Republican Linda McMahon and Democrat Chris Murphy are essentially deadlocked in the Connecticut Senate race, according to the latest Quinnipiac University poll.
The survey, released Thursday morning, shows McMahon with 48 percent, and Murphy at 47. The poll’s margin of error is plus or minus 2.4 percentage points.
The gender gap that has marked the race from the start — the fact that women prefer Murphy and men favor McMahon — continues to play out in the current poll. Men back McMahon 52 – 45 percent, while women favor Murphy 50 – 44 percent.
But in a troubling trend for Murphy, the poll also uncovered an “enthusiasm gap.” Half of McMahon backers are “very enthusiastic,” while 39 percent are “somewhat enthusiastic.” Among Murphy supporters, 27 percent described themselves as “very enthusiastic” and 55 percent are “somewhat enthusiastic.”
Also, unaffiliated voters are breaking Republican in this race. Fifty-two percent favor McMahon, 43 percent back Murphy. Unaffiliated voters make up the largest block of the Connecticut electorate.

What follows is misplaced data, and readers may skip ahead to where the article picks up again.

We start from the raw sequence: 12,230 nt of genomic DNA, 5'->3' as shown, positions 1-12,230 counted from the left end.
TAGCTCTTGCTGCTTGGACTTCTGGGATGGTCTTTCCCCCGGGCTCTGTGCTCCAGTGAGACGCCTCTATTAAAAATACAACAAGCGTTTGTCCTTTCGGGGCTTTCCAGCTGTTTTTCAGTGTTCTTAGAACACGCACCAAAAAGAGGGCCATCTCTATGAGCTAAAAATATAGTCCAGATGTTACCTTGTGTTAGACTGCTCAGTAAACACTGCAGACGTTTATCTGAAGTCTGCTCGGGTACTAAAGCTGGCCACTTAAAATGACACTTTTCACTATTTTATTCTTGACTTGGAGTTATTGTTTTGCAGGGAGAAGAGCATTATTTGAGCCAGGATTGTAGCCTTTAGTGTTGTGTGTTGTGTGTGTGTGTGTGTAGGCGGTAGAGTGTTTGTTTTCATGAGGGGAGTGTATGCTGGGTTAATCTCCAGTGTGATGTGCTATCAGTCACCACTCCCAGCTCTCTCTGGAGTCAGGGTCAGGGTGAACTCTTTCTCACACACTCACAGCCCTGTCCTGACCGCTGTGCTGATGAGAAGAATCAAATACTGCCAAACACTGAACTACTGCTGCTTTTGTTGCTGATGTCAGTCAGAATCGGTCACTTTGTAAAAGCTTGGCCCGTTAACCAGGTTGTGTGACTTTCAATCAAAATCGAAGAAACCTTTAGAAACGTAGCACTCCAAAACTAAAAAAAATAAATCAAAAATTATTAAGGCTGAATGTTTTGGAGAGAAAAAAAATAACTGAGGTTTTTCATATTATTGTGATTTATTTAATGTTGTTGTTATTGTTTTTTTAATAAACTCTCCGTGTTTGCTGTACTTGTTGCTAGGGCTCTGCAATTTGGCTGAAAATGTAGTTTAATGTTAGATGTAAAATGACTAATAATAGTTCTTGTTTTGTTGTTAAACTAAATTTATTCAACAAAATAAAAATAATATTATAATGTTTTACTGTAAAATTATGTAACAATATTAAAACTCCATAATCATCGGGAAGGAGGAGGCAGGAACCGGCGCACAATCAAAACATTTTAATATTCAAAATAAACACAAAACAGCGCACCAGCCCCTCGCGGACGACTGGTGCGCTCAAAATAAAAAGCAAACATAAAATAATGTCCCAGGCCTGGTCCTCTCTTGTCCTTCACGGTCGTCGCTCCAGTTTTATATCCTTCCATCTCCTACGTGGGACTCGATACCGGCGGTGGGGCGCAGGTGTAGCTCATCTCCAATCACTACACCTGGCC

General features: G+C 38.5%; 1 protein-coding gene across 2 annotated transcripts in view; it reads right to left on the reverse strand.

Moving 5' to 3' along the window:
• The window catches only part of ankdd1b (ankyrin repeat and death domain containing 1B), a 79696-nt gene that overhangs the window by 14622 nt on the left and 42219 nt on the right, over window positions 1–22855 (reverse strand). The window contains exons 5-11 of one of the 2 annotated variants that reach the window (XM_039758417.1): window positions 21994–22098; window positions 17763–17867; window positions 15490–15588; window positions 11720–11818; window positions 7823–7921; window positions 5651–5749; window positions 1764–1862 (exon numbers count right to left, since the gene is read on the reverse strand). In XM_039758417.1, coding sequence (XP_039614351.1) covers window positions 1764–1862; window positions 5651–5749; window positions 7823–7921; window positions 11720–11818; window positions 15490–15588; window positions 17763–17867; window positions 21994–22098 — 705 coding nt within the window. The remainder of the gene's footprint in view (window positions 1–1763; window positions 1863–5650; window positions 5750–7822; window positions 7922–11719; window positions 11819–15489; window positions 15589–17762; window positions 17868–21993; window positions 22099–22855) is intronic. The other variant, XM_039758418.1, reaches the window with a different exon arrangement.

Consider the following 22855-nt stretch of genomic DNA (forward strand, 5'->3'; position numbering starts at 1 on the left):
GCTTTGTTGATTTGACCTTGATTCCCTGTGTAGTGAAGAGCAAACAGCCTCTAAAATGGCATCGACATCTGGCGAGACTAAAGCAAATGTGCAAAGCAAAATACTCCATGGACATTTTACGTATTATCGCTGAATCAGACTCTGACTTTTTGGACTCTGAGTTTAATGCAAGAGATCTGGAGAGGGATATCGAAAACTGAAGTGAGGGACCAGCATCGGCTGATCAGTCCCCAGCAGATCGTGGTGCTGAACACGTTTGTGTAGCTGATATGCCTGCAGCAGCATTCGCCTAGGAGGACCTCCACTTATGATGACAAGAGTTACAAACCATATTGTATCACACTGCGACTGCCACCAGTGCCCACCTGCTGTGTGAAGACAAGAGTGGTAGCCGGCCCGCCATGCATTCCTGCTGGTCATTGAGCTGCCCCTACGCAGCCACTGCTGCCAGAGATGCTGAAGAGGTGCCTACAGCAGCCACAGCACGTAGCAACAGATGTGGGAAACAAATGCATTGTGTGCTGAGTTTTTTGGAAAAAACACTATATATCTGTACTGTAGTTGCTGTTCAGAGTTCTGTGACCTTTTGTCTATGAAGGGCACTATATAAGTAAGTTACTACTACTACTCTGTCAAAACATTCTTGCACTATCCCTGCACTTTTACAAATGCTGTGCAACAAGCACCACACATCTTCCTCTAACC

The survey results reflect the power of negative ads.
“McMahon’s blanketing the airwaves with TV ads appears to be working,” poll Director Douglas Schwartz said in a press release accompanying the survey results. “More voters have seen her ads than Murphy’s and more voters think they are effective.”
More than percent of voters have seen McMahon campaign ads “very often” or “somewhat often,” compared with 64 percent for Murphy. And 66 percent of voters said McMahon’s ads are “very effective” or “somewhat effective,” compared to 51 percent for Murphy.
“While the horserace has barely changed, the images of both candidates have declined since August, as the campaign attacks have increased,” Schwartz said. “Murphy’s negatives are up 10 points and McMahon’s are up 6 points. McMahon has done a good job defining Murphy, who was not well known statewide, in a negative way.”
Murphy could get a boost from the top of the ticket: President Barack Obama handily out-polls Republican presidential nominee Mitt Romney. Obama is favored by 54 percent of Connecticut likely voters; Romney by 42 percent.
Women back the president 59 – 37 percent, while men are split, with 49 percent for Romney and 47 percent for Obama. Independent voters also are divided, with 48 percent for Obama and 45 percent for Romney.
Obama’s 12-point edge over Romney is an improvement over his performance in the Aug. 28 Q poll, when he led Romney by 7 percentage points.
The poll of 1,696 likely voters was conducted from Sept. 28 to Oct. 2.